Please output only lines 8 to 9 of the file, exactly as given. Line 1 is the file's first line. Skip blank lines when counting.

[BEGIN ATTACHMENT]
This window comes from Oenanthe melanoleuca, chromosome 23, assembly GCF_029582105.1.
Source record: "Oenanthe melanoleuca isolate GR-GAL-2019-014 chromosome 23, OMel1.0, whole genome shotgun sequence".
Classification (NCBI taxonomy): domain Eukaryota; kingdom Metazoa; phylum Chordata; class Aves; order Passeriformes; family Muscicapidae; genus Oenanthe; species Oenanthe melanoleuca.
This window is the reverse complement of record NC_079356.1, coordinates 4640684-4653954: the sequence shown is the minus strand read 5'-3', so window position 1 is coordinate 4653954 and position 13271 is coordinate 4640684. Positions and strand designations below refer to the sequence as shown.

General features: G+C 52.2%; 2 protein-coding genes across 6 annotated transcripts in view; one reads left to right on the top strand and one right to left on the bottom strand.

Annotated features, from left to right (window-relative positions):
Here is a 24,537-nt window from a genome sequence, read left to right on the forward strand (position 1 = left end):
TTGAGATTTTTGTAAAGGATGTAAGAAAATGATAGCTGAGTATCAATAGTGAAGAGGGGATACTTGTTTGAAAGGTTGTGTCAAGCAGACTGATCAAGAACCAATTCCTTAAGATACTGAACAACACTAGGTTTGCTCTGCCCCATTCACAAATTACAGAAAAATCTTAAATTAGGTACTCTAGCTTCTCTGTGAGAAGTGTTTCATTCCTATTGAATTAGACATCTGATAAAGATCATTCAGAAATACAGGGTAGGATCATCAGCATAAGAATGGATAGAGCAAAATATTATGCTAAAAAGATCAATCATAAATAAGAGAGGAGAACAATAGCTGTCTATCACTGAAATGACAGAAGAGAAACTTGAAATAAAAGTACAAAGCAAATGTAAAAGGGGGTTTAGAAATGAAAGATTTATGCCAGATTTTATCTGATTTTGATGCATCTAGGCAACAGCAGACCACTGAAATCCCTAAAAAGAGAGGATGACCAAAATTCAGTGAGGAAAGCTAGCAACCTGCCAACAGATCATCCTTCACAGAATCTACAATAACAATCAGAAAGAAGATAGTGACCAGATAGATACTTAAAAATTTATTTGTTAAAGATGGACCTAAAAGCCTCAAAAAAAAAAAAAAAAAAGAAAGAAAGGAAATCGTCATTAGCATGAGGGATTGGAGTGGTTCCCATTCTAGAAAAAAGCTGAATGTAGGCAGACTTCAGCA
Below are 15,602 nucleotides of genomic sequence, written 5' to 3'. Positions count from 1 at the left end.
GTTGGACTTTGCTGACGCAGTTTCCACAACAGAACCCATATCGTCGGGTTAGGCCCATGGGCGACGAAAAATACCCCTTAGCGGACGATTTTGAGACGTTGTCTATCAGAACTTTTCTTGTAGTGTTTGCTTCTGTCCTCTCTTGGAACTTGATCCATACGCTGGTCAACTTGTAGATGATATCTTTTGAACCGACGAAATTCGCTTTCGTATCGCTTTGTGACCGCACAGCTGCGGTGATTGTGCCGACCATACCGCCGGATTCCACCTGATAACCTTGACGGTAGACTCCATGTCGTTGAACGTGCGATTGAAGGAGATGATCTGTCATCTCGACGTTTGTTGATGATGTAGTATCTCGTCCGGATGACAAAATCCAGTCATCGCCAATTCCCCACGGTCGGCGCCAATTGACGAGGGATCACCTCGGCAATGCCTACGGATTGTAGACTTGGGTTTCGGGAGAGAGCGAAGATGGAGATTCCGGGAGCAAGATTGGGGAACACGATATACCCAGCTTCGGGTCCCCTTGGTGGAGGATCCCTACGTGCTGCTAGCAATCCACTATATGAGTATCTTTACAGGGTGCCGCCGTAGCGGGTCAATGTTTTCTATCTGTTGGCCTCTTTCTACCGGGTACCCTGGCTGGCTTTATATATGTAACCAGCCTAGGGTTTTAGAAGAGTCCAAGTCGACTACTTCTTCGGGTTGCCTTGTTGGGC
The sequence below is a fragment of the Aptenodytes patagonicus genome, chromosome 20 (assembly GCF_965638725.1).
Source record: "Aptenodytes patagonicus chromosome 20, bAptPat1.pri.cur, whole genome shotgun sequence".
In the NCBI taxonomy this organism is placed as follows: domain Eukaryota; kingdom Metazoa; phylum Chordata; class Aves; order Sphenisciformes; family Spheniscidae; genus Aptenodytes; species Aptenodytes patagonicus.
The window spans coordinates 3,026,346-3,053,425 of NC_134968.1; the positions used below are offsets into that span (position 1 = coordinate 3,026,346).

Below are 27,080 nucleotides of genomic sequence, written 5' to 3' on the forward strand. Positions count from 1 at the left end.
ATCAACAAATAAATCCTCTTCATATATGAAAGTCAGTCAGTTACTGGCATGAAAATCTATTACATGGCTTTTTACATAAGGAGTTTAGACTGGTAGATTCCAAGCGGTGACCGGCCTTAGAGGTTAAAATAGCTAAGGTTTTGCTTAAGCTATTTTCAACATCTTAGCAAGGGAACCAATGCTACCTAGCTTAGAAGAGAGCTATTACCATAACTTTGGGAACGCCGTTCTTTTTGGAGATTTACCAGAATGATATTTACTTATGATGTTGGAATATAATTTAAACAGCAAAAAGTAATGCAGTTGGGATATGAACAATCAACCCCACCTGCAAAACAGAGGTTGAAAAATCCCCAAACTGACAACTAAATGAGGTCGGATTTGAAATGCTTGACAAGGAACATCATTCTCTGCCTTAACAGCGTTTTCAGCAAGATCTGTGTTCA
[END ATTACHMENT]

TTGAGATTTTTGTAAAGGATGTAAGAAAATGATAGCTGAGTATCAATAGTGAAGAGGGGATACTTGTTTGAAAGGTTGTGTCAAGCAGACTGATCAAGAACCAATTCCTTAAGATACTGAACAACACTAGGTTTGCTCTGCCCCATTCACAAATTACAGAAAAATCTTAAATTAGGTACTCTAGCTTCTCTGTGAGAAGTGTTTCATTCCTATTGAATTAGACATCTGATAAAGATCATTCAGAAATACAGGGTAGGATCATCAGCATAAGAATGGATAGAGCAAAATATTATGCTAAAAAGATCAATCATAAATAAGAGAGGAGAACAATAGCTGTCTATCACTGAAATGACAGAAGAGAAACTTGAAATAAAAGTACAAAGCAAATGTAAAAGGGGGTTTAGAAATGAAAGATTTATGCCAGATTTTATCTGATTTTGATGCATCTAGGCAACAGCAGACCACTGAAATCCCTAAAAAGAGAGGATGACCAAAATTCAGTGAGGAAAGCTAGCAACCTGCCAACAGATCATCCTTCACAGAATCTACAATAACAATCAGAAAGAAGATAGTGACCAGATAGATACTTAAAAATTTATTTGTTAAAGATGGACCTAAAAGCCTCAAAAAAAAAAAAAAAAAAGAAAGAAAGGAAATCGTCATTAGCATGAGGGATTGGAGTGGTTCCCATTCTAGAAAAAAGCTGAATGTAGGCAGACTTCAGCA
Below are 15,602 nucleotides of genomic sequence, written 5' to 3'. Positions count from 1 at the left end.